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Will energy markets refuel the rural economy?

  • Jason Henderson
  • Maria Akers

The rural economy began 2006 facing an uncertain outlook. For two years, rural growth had been unusually strong. But rising energy prices threatened to stall the expansion. Many businesses had already been weakened by high input costs, and many households were feeling squeezed by higher costs for gas and heating fuel. As the year progressed, however, some rural communities were able to harness the power of high energy prices by taking part in its production. ; Energy activity helped boost the fortunes of many rural places, but the rural economy as a whole slowed in 2006. Nonfarm economic growth moderated as production costs increased and construction activity cooled. Farm incomes also declined as severe drought limited production and higher energy prices cut profits. Still, rising crop prices fueled by ethanol production kindled optimism for new economic engines in rural America. ; Henderson and Akers review the state of the rural economy. First, they discuss the slower, but steadier, expansion on Main Streets. Then they examine the health of the farm economy. Finally, they explore rural prospects for 2007 and discuss the influences of robust energy activity on the rural economy.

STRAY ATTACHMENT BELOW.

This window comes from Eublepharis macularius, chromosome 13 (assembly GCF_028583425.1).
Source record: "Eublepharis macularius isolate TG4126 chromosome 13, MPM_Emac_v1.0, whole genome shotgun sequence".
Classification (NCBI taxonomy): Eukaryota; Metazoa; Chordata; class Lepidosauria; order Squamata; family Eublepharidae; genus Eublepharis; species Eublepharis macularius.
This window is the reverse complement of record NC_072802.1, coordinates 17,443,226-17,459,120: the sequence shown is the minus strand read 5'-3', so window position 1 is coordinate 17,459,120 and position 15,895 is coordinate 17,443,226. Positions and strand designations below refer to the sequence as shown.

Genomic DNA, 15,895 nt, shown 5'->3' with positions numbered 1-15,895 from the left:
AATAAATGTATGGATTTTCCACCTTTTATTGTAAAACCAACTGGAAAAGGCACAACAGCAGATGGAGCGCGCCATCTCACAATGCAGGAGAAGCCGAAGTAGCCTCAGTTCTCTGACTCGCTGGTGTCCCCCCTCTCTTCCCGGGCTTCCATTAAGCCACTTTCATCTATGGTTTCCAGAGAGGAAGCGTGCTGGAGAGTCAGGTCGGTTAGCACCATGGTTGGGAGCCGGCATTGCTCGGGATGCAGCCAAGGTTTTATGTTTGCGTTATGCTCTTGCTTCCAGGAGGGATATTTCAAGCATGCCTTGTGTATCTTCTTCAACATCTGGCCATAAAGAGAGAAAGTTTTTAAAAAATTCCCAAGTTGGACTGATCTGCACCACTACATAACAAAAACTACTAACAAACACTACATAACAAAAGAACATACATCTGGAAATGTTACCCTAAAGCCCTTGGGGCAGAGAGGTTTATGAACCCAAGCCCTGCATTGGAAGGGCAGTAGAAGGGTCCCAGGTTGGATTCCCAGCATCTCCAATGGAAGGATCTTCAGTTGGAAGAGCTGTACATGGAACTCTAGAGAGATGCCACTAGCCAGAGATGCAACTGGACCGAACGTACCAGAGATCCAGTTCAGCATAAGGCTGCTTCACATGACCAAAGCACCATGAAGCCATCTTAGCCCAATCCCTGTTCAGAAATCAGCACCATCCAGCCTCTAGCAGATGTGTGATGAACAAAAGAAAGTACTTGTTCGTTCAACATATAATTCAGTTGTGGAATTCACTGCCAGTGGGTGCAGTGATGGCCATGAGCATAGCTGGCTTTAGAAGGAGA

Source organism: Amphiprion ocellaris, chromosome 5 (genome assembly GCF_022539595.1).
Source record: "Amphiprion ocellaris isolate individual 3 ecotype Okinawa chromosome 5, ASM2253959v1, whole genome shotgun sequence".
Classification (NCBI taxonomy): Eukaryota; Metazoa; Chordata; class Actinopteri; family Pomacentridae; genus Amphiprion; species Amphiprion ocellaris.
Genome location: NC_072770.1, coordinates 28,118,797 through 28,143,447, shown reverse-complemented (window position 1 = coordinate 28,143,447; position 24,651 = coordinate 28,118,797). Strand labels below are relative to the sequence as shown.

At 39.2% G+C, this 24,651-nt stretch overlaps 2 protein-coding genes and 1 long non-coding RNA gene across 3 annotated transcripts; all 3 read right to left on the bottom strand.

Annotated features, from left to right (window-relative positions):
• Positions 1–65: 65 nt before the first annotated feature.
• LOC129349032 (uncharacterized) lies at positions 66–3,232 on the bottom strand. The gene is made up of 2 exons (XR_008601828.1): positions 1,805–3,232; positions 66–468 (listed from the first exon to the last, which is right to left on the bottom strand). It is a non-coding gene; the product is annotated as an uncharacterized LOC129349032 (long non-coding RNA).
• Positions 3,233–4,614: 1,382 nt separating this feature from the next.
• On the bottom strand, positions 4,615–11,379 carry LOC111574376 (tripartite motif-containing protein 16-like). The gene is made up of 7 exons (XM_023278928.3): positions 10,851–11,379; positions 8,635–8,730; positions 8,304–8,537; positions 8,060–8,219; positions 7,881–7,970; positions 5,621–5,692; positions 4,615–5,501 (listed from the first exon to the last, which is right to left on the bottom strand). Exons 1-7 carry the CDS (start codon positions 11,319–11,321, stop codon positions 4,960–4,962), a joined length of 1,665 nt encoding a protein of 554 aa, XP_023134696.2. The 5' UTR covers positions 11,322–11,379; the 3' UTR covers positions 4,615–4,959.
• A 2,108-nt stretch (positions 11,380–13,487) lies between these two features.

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Article provided by Federal Reserve Bank of Kansas City in its journal Economic Review.

Volume (Year): (2007)
Issue (Month): Q I ()
Pages: 53-74

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Handle: RePEc:fip:fedker:y:2007:i:qi:p:53-74:n:v.92no.1
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  1. Shoemaker, Robbin A. & McGranahan, David A. & McBride, William D., 2006. "Agriculture and Rural Communities Are Resilient to High Energy Costs," Amber Waves, United States Department of Agriculture, Economic Research Service, April.
  2. Jason Henderson & Stephan Weiler, 2004. "Defining "rural" America," Main Street Economist, Federal Reserve Bank of Kansas City, issue Jul.
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